Rina Jakubowicz and Eric Paskel are both students of the foremost Vedanta teacher in the world, Swami Parthasarathy. Rina and Eric are published writers and international touring teachers. They have owned and operated multiple studios and have led retreats and trainings worlwide. Rina and Eric are currently based out of Los Angeles where they somehow find sanity amongst the “cray”. For more information, check out rinayoga.com and ericpaskel.com or electricsoul.yoga.

Eric Paskel & Rina Jakubowicz on Feb 13, 2015

india flowers

As we sit here on a bus in India on our way to hear a lecture about “When is Enough Enough?” from our teacher Swami A. Parthasarathy, we reflect how we have gotten to this place together.

 

Two strangers who happen to be in the same elevator at a Yoga Journal Conference in Hollywood, Florida over a year ago have now joined together in their own spiritual journeys to walk alongside one another.

Part of this “spiritual” walk includes our first trip to India together, which we booked during the dates of February 1 to 15. Neither one of us thought that the trip would fall during Valentine’s Day. We placed our emphasis on a common, higher ideal for ourselves; we knew we needed to see our guru and the time was now.

When we were asked by elephant journal to write our first joint article about what we were doing for Valentine’s Day we chuckled because Valentine’s Day isn’t important to us but we knew we had to do it; not for PR but for RP (Right Purpose). We hope that after reading this, you may have a difference outlook as to what this holiday means to you.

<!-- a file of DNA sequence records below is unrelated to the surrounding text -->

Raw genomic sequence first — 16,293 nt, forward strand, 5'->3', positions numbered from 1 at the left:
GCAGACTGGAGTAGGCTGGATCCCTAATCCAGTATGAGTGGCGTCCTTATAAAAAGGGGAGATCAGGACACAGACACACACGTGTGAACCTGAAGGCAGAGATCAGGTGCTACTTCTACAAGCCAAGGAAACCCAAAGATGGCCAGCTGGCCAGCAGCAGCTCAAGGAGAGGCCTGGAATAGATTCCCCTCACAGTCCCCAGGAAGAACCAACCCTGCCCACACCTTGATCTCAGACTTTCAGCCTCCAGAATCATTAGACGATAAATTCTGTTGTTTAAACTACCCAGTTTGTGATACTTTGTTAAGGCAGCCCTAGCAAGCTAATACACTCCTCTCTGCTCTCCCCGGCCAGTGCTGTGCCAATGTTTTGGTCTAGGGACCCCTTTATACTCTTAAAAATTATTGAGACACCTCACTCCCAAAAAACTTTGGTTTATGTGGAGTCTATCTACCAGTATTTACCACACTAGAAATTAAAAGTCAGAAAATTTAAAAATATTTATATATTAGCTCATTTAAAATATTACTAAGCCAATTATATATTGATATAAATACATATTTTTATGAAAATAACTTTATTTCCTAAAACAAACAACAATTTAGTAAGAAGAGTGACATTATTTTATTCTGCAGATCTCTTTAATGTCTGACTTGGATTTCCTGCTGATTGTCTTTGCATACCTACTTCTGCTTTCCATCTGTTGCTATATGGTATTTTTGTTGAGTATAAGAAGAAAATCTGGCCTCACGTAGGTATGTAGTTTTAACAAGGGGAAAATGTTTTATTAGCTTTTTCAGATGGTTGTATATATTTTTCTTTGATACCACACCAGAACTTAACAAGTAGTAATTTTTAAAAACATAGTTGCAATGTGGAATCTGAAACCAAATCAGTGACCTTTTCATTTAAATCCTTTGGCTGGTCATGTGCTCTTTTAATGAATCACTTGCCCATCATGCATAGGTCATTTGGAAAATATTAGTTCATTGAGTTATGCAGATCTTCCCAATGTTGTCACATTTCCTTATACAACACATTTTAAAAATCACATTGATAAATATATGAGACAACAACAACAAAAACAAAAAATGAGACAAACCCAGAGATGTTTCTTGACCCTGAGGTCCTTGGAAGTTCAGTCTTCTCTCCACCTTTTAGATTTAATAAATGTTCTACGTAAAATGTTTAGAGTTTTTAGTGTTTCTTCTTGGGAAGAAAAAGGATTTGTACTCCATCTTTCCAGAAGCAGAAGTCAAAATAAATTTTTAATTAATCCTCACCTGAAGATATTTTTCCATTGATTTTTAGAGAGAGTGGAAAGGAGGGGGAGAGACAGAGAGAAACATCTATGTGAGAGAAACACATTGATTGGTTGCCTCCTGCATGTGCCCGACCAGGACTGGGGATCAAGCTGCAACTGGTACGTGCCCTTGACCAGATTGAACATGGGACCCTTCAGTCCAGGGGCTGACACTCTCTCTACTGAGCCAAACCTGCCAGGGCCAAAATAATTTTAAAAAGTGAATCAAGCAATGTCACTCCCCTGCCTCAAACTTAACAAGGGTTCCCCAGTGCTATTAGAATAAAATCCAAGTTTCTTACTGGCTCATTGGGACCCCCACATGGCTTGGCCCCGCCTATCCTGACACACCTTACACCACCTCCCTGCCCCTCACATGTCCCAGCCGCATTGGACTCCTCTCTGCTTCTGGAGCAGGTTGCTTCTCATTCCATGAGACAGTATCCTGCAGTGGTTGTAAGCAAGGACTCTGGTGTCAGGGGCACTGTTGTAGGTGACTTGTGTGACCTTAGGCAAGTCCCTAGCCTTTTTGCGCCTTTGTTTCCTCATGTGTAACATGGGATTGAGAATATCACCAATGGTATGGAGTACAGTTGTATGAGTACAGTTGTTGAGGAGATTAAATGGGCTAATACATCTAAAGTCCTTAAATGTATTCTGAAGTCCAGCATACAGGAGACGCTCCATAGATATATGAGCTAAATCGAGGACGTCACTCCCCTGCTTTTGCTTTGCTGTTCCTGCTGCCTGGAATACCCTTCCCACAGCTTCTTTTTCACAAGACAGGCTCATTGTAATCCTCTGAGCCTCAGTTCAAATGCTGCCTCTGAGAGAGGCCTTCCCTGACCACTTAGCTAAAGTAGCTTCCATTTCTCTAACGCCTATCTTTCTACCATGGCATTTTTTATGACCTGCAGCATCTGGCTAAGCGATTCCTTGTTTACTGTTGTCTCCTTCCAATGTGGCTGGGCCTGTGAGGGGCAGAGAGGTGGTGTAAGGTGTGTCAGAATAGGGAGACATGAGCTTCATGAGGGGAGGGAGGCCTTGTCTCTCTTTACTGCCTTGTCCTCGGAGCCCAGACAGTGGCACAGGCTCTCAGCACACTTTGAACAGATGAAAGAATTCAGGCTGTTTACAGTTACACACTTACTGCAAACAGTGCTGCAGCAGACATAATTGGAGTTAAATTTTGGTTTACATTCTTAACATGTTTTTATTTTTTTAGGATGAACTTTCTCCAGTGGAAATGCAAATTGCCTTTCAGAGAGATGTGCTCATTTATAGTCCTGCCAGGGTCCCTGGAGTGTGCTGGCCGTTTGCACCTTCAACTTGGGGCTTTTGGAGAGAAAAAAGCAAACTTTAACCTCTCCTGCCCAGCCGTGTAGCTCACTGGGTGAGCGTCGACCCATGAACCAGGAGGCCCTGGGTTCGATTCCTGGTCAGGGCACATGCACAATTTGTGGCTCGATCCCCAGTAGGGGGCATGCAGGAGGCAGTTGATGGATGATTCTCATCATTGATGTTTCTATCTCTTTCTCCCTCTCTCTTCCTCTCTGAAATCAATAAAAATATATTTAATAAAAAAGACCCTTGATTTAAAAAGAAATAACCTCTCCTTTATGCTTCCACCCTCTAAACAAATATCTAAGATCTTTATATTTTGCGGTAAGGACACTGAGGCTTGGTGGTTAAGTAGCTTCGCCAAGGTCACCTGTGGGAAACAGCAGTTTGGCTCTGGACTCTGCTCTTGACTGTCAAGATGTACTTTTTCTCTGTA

Valentine’s Day can be important, not necessarily to exchange dinners, jewelry, flowers or the like, but to remind ourselves what love is and what it means to give it.

The philosophy of Vedanta explains that true love is neither preferential nor personal; it’s selfless and universal. According to the teachings, when we love correctly, we assess and accept ourselves along with others. This allows us to begin to see ourselves in all creatures, which is called identification. Therefore, our Valentine’s Day gift to each other is making ourselves better people every day, while learning how to love with these definitions in mind and all the while respecting each other’s struggles and natural ways.

These Vedanta teachings are what have helped us create our short yet powerful relationship together. Without them, we wouldn’t have made it thus far.

On this Valentine’s Day, we are at an ashram, sleeping in separate beds in a small room, waking up at 5:00 a.m. to study, wearing the same uniforms, eating the same foods and unable to display public forms of affection due to respecting the Indian customs.

To us, that makes every day romantic, sexy, and a beautiful expression of love because we are engaged not to each other but to discovering something more profound…our true Self.

Peace,

EP

 

Authors: Eric Paskel & Rina Jakubowicz

Editor: Cat Beekmans

Photos: Dennis Jarvis/Flickr  

Rachel Thompson/rachelthompsonphotography.com